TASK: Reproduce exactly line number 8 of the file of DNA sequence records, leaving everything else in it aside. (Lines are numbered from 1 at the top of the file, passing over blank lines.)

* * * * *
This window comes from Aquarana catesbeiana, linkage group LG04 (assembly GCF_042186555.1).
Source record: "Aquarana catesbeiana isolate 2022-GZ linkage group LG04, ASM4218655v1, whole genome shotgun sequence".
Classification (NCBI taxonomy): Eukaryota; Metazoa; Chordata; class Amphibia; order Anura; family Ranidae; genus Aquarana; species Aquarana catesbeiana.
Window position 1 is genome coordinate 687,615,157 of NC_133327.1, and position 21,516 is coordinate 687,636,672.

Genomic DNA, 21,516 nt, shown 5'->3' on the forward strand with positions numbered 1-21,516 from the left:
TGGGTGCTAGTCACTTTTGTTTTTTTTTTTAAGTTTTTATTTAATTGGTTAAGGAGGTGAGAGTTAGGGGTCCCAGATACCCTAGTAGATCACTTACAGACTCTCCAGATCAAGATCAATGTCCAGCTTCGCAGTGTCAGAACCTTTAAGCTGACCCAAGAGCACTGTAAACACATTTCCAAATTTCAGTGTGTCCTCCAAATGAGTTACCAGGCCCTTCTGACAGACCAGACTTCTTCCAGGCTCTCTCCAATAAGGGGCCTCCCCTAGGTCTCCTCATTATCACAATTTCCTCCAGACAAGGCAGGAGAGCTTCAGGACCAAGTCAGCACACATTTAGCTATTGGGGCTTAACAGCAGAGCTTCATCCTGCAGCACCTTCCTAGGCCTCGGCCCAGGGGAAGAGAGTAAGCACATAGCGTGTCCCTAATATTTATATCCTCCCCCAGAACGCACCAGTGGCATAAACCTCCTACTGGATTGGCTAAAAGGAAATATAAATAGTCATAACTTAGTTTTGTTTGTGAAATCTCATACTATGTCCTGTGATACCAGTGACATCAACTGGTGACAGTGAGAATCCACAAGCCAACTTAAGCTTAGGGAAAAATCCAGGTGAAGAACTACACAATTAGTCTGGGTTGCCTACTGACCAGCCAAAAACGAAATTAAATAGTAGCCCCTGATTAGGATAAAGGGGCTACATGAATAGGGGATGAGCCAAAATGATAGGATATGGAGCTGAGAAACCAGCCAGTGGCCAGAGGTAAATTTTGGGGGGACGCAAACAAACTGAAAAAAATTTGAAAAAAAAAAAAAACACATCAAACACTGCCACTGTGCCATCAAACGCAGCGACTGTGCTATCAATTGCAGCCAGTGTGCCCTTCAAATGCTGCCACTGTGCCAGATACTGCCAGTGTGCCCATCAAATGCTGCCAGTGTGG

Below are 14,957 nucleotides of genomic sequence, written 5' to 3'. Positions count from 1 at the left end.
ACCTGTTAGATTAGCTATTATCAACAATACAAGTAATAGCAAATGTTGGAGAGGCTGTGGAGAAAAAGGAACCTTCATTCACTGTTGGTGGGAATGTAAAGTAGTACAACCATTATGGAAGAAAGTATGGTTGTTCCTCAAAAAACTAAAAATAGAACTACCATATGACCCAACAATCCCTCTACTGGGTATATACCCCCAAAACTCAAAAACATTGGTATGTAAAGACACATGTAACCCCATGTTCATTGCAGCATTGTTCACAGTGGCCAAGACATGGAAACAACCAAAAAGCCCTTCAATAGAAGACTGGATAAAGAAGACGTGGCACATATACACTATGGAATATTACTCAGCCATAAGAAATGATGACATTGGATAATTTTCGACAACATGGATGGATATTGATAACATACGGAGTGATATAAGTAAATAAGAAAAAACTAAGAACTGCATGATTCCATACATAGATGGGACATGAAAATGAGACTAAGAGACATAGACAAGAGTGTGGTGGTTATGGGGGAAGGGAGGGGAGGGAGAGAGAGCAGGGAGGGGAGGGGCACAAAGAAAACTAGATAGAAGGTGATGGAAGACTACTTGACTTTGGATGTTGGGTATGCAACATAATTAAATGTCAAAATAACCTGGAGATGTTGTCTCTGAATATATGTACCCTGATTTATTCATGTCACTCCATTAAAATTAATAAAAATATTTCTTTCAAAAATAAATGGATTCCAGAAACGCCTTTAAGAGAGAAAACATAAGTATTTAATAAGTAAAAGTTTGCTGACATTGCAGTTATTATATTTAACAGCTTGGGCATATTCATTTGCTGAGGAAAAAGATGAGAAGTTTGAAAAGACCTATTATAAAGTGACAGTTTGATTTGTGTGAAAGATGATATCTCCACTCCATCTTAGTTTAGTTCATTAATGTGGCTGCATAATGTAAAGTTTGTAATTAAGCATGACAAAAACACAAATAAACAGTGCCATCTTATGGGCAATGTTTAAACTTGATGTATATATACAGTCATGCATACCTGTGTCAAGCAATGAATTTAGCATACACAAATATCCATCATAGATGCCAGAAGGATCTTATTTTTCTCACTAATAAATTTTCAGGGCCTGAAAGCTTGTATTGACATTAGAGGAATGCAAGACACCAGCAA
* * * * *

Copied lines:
ACCTGTTAGATTAGCTATTATCAACAATACAAGTAATAGCAAATGTTGGAGAGGCTGTGGAGAAAAAGGAACCTTCATTCACTGTTGGTGGGAATGTAAAGTAGTACAACCATTATGGAAGAAAGTATGGTTGTTCCTCAAAAAACTAAAAATAGAACTACCATATGACCCAACAATCCCTCTACTGGGTATATACCCCCAAAACTCAAAAACATTGGTATGTAAAGACACATGTAACCCCATGTTCATTGCAGCATTGTTCACAGTGGCCAAGACATGGAAACAACCAAAAAGCCCTTCAATAGAAGACTGGATAAAGAAGACGTGGCACATATACACTATGGAATATTACTCAGCCATAAGAAATGATGACATTGGATAATTTTCGACAACATGGATGGATATTGATAACATACGGAGTGATATAAGTAAATAAGAAAAAACTAAGAACTGCATGATTCCATACATAGATGGGACATGAAAATGAGACTAAGAGACATAGACAAGAGTGTGGTGGTTATGGGGGAAGGGAGGGGAGGGAGAGAGAGCAGGGAGGGGAGGGGCACAAAGAAAACTAGATAGAAGGTGATGGAAGACTACTTGACTTTGGATGTTGGGTATGCAACATAATTAAATGTCAAAATAACCTGGAGATGTTGTCTCTGAATATATGTACCCTGATTTATTCATGTCACTCCATTAAAATTAATAAAAATATTTCTTTCAAAAATAAATGGATTCCAGAAACGCCTTTAAGAGAGAAAACATAAGTATTTAATAAGTAAAAGTTTGCTGACATTGCAGTTATTATATTTAACAGCTTGGGCATATTCATTTGCTGAGGAAAAAGATGAGAAGTTTGAAAAGACCTATTATAAAGTGACAGTTTGATTTGTGTGAAAGATGATATCTCCACTCCATCTTAGTTTAGTTCATTAATGTGGCTGCATAATGTAAAGTTTGTAATTAAGCATGACAAAAACACAAATAAACAGTGCCATCTTATGGGCAATGTTTAAACTTGATGTATATATACAGTCATGCATACCTGTGTCAAGCAATGAATTTAGCATACACAAATATCCATCATAGATGCCAGAAGGATCTTATTTTTCTCACTAATAAATTTTCAGGGCCTGAAAGCTTGTATTGACATTAGAGGAATGCAAGACACCAGCAA